Plane & Pilot
Tuesday, February 24, 2009

Return To Goose Bay


There’s nothing so constant as change. Trouble is, change is hard to come by in the far north.


xcWhen I returned to Goose Bay, Labrador, Canada, in early December to complete the delivery of the world’s brightest Marchetti (yellow and red with blue stars, formerly owned by an air show pilot), I was hoping it was cold enough that ice season was pretty much over. It was, but not without a few dying gasps.
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Manipulating charts and flashlights while contending with gloves and a parka is always a challenge. Drop a flashlight, and you need to first find your backup light so you can see the original, then somehow manage to contort enough to reach it, meanwhile struggling with heavy clothes and heavy boots and cursing profusely. It’s a task made all the more difficult in a two-seat airplane with a ferry tank in the rear and essentially no room to move.

Most radio controls won’t accommodate gloves, so you’ll usually need to remove them to work the avionics and GPS. For all those who believe ferry flying is a high-paying job that’s romantic and glamorous, try it in a tight two-seater in the dark of winter, and you may revise your opinion. If you’re looking for the end of the rainbow, you have to be willing to put up with the rain.

Reykjavik, Iceland, is the pearl of the North Atlantic, but the residents would just as soon keep that a secret. Most of the big airplanes fly into the old Cold War–era U.S. Air Force Base at Keflavik, 30 miles west of the city, but little guys are welcome at the short downtown runway in the heart of town. Icelandair does operate a fleet of F-27 commuters into Reykjavik, but the runways are too short for Boeings.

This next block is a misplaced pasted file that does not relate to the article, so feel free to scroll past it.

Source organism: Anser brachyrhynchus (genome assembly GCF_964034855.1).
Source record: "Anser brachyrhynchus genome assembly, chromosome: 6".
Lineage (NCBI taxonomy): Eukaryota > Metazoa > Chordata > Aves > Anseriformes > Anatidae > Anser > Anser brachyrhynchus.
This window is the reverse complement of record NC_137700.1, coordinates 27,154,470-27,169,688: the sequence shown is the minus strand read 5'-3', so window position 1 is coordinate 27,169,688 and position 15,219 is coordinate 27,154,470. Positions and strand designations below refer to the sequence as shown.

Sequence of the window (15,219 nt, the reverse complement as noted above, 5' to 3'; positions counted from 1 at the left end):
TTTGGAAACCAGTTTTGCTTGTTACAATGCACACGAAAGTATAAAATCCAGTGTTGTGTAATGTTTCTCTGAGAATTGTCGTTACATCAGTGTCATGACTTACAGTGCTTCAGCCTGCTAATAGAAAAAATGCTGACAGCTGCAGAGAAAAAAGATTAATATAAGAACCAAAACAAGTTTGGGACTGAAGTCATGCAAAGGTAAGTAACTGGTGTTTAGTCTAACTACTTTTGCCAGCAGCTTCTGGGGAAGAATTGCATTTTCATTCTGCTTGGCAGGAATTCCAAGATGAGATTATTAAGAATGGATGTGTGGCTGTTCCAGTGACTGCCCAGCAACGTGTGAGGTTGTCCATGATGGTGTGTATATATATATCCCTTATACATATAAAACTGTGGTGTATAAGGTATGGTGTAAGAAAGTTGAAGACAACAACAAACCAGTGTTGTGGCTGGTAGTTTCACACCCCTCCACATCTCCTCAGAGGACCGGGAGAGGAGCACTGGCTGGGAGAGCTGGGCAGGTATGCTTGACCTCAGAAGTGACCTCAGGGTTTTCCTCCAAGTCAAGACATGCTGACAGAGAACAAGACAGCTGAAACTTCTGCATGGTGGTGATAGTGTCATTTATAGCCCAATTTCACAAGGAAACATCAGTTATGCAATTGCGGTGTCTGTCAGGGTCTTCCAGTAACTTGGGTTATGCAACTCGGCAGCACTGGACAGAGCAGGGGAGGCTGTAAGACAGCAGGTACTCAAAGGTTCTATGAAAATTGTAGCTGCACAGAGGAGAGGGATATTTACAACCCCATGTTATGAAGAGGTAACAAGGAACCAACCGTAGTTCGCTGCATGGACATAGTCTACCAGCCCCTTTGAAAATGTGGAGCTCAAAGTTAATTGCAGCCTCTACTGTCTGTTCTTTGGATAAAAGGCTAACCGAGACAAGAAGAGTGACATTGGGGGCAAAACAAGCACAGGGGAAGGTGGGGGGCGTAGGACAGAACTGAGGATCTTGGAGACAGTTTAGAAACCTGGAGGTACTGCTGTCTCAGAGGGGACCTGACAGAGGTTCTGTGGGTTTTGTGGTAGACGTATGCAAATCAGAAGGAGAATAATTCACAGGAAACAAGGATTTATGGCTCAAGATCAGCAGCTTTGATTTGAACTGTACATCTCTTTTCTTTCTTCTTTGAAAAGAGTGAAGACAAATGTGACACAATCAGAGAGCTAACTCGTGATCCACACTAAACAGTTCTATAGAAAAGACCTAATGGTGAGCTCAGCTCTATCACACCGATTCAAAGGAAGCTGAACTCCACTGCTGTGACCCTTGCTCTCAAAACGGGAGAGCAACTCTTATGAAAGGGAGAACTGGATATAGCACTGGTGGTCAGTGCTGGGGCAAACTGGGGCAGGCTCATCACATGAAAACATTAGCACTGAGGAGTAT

I’ve made perhaps 100 trips through Reykjavik, and if you have to be stuck somewhere in winter, Reykjavik is a good place. Directly across the street from the Flight Services office is the Loftleidir Hotel where most of us stay during overnight transits. Operated by Icelandair, the Loftleidir faces the ramp, so you can monitor your airplane as it’s slowly transformed into a snowbank with wings.

Sure enough, the weather closed in, and I was forced to once again postpone departure. As I mentioned in last month’s column, the Marchetti is a magnificent aerobatic sportplane, but flying the ocean isn’t what it does best.

Reykjavik is one of those locations with incredibly dynamic meteorology in winter. It’s the old cliché that if you don’t like the weather, wait 10 minutes. During my delay, I watched conditions deteriorate from severe clear to half-mile in heavy snow, then improve back to blue skies, all in the 20 minutes I spent talking to Pilot Peggy in California. A series of small storm clouds assaulted the city for most of the day, lasting no more than a half-hour each.

My weather window finally opened, and the remainder of the trip was anticlimactic, with only a touch of ice. I headed for Wick on the north coast of the United Kingdom, where the famous Scottish winds were waiting. Again, the Marchetti proved itself the master of the situation and allowed me to perch long enough to refuel and continue on to my destination of Coventry.

Weather rules all on the North Atlantic. When it’s bad, which is much of the time in winter, there’s no choice but to wait until it isn’t. Remember that you can’t defend yourself at the hearing if you’re not there.

Bill Cox is in his third decade as a senior contributor to Plane & Pilot. He provides consulting for media, entertainment and aviation concerns worldwide. E-mail him at This e-mail address is being protected from spambots. You need JavaScript enabled to view it .



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